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Summary: Boaz is the restorer of life, granting Naomi restoration and fullness. Thus does Jesus give life and hope to His own.

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RUTH AND THE RESTORER OF LIFE

Ruth 4

It is beautiful to see the way that the LORD restored the broken line of the clan of Ephrathah.

Naomi, whose name means Lovely, renames herself Mara, Bitterness. However, her new name never caught on: she is always called Naomi, and in the end must lift herself up from her low self-esteem. The name Mara reminds us of Mary, who also knew what it was to be pierced to the very soul (Luke 2:34-35).

Naomi complains that she has gone away from Bethlehem full, and returned empty. In fact, she had gone away during a famine, and returned when the famine was over. What she means is that she had gone with a husband and children, but returns a widow bereft of her children.

Naomi's bitterness is no longer evident after the birth of Ruth's son.

The formulaic blessing given by the men-in-the-gate about the contract whereby Boaz took Ruth as his wife is poignant, full of significance for the couple.

In the first instance, it is an acceptance of Ruth the Moabitess into the clan. She becomes an ancestor of David, and it is as if great David's greater Son is already reaching out to the Gentiles.

Ruth is wished fertility, like Rachel and Leah the mothers of the tribes of Israel. Rachel had been cured of barren-ness, and was buried at Bethlehem. Ruth had previously been married ten years to Naomi’s son, and had also proved barren - so far.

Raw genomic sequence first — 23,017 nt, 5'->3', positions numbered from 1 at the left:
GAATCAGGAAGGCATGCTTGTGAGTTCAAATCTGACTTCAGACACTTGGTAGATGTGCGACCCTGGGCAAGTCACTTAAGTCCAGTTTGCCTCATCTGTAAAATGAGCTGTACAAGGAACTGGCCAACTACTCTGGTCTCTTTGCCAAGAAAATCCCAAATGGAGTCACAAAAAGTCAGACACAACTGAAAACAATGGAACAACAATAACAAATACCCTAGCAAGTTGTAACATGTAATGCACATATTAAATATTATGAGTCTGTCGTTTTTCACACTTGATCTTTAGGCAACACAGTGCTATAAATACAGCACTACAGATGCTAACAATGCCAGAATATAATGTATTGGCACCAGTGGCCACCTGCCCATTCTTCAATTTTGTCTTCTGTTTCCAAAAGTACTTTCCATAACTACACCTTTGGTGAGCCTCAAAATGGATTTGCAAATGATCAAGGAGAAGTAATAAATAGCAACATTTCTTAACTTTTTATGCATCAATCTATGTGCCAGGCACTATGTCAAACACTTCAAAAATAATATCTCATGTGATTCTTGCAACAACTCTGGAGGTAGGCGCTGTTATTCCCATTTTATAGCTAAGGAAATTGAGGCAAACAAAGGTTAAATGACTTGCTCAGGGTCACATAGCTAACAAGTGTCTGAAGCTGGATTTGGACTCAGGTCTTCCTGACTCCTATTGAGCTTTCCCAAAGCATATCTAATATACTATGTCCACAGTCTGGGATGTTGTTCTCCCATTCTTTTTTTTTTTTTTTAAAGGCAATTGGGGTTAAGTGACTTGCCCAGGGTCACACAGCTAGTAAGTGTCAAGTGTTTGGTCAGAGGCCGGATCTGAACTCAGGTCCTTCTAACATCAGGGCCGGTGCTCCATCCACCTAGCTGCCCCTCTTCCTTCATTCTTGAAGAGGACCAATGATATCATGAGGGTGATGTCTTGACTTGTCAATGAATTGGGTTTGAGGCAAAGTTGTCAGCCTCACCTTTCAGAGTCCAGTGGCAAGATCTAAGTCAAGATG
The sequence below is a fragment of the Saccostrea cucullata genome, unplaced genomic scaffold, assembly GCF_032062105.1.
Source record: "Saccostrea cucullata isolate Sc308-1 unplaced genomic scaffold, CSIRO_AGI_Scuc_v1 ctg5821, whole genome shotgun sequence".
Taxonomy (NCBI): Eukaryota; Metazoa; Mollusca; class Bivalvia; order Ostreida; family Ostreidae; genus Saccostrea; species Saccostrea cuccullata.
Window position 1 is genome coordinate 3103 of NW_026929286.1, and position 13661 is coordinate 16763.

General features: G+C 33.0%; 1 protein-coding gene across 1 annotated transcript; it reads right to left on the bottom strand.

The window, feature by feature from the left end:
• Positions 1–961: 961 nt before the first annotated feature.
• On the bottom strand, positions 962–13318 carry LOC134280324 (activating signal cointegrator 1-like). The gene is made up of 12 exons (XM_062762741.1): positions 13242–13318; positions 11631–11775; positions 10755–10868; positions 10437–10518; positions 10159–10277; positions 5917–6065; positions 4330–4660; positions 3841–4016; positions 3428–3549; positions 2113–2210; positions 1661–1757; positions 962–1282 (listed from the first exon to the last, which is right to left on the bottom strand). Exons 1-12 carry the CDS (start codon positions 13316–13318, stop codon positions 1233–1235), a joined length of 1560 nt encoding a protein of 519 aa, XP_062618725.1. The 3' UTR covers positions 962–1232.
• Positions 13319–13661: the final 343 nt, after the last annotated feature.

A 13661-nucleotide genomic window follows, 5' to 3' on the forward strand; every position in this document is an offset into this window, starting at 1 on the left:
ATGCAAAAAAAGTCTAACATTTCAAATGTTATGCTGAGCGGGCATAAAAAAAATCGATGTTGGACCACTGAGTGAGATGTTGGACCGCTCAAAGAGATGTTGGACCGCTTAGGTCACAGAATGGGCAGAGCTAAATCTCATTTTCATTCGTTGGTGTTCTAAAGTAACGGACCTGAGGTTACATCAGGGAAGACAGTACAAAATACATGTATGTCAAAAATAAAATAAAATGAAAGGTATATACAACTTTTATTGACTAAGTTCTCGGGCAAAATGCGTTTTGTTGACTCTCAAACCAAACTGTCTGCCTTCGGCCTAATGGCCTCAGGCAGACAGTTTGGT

Boaz is wished a lineage as distinctive as that of Judah, who had been tricked by his daughter-in-law Tamar into playing the part of kinsman-redeemer to her. Judah had an obligation, and Tamar had rights. In the case of Boaz he had no specific obligation as a kinsman only of the second degree, and Ruth had no rights as a foreigner: their union was in some measure voluntary.

We are given some indication that the consummation of this marriage took place after the legal obligations had been fulfilled, not before. Then for the first time, after all the formulaic wishes for the LORD to do something, He is acknowledged in doing something directly: opening the womb of Ruth.

Ruth’s son is fostered by Naomi to maintain the name of Naomi’s husband and sons on the land. Ruth and Naomi are bound up as one woman in the eyes of their neighbours.

The restoration of life comes first of all through the positive faith, and action, of Ruth. All along, whilst the people around Ruth are hoping that the LORD will bring blessing, she is pro-active in her faith. She is up-and-going, the kind of vibrant believer it is a joy to know.

However, the restoration continues with Boaz, who voluntarily fulfils the role of kinsman-redeemer for Naomi and Ruth, keeping Naomi’s late husband’s land within the clan. Thus he undertakes to provide for them. Boaz is the restorer of life, granting Naomi restoration and fullness. Thus does Jesus give life and hope to His own.

In the end, even in the process of becoming a mother herself, Ruth is reckoned as “better than seven sons” to Naomi (Ruth 4:15). Perfect.

The child is named Obed, “he who serves” (Ruth 4:17). It is better to serve than to be in bitterness. Obed is the grandfather of King David.


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